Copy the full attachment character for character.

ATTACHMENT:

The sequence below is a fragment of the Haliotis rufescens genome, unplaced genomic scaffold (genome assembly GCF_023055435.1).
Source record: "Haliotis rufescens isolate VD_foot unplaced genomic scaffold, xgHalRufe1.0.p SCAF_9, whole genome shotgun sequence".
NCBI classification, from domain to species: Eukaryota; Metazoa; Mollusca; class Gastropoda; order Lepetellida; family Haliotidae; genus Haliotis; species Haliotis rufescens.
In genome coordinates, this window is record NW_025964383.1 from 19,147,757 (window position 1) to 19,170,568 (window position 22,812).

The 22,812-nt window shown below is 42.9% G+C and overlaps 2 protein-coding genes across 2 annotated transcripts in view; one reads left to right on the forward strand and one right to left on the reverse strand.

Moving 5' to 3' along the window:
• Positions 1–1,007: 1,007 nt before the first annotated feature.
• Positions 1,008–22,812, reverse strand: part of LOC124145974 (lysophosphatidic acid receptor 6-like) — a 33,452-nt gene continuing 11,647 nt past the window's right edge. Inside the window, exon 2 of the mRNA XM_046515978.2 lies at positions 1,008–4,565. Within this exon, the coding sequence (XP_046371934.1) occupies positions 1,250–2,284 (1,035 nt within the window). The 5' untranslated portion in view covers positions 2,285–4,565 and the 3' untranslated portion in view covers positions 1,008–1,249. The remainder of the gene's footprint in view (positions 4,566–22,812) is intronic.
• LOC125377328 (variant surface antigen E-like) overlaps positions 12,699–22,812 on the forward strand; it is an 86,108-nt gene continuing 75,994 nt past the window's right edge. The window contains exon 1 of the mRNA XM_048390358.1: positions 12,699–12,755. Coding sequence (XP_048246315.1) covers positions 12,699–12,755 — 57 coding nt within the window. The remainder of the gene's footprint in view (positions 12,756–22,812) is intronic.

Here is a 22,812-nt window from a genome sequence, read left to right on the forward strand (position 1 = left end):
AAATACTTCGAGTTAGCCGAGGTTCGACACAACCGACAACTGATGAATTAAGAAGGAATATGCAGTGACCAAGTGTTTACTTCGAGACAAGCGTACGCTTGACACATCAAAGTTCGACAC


The sequence below is a fragment of the Haliotis rufescens genome, unplaced genomic scaffold (genome assembly GCF_023055435.1).
Source record: "Haliotis rufescens isolate VD_foot unplaced genomic scaffold, xgHalRufe1.0.p SCAF_9, whole genome shotgun sequence".
NCBI classification, from domain to species: Eukaryota; Metazoa; Mollusca; class Gastropoda; order Lepetellida; family Haliotidae; genus Haliotis; species Haliotis rufescens.
In genome coordinates, this window is record NW_025964383.1 from 19,147,757 (window position 1) to 19,170,568 (window position 22,812).

The 22,812-nt window shown below is 42.9% G+C and overlaps 2 protein-coding genes across 2 annotated transcripts in view; one reads left to right on the forward strand and one right to left on the reverse strand.

Moving 5' to 3' along the window:
• Positions 1–1,007: 1,007 nt before the first annotated feature.
• Positions 1,008–22,812, reverse strand: part of LOC124145974 (lysophosphatidic acid receptor 6-like) — a 33,452-nt gene continuing 11,647 nt past the window's right edge. Inside the window, exon 2 of the mRNA XM_046515978.2 lies at positions 1,008–4,565. Within this exon, the coding sequence (XP_046371934.1) occupies positions 1,250–2,284 (1,035 nt within the window). The 5' untranslated portion in view covers positions 2,285–4,565 and the 3' untranslated portion in view covers positions 1,008–1,249. The remainder of the gene's footprint in view (positions 4,566–22,812) is intronic.
• LOC125377328 (variant surface antigen E-like) overlaps positions 12,699–22,812 on the forward strand; it is an 86,108-nt gene continuing 75,994 nt past the window's right edge. The window contains exon 1 of the mRNA XM_048390358.1: positions 12,699–12,755. Coding sequence (XP_048246315.1) covers positions 12,699–12,755 — 57 coding nt within the window. The remainder of the gene's footprint in view (positions 12,756–22,812) is intronic.

Here is a 22,812-nt window from a genome sequence, read left to right on the forward strand (position 1 = left end):
AAATACTTCGAGTTAGCCGAGGTTCGACACAACCGACAACTGATGAATTAAGAAGGAATATGCAGTGACCAAGTGTTTACTTCGAGACAAGCGTACGCTTGACACATCAAAGTTCGACAC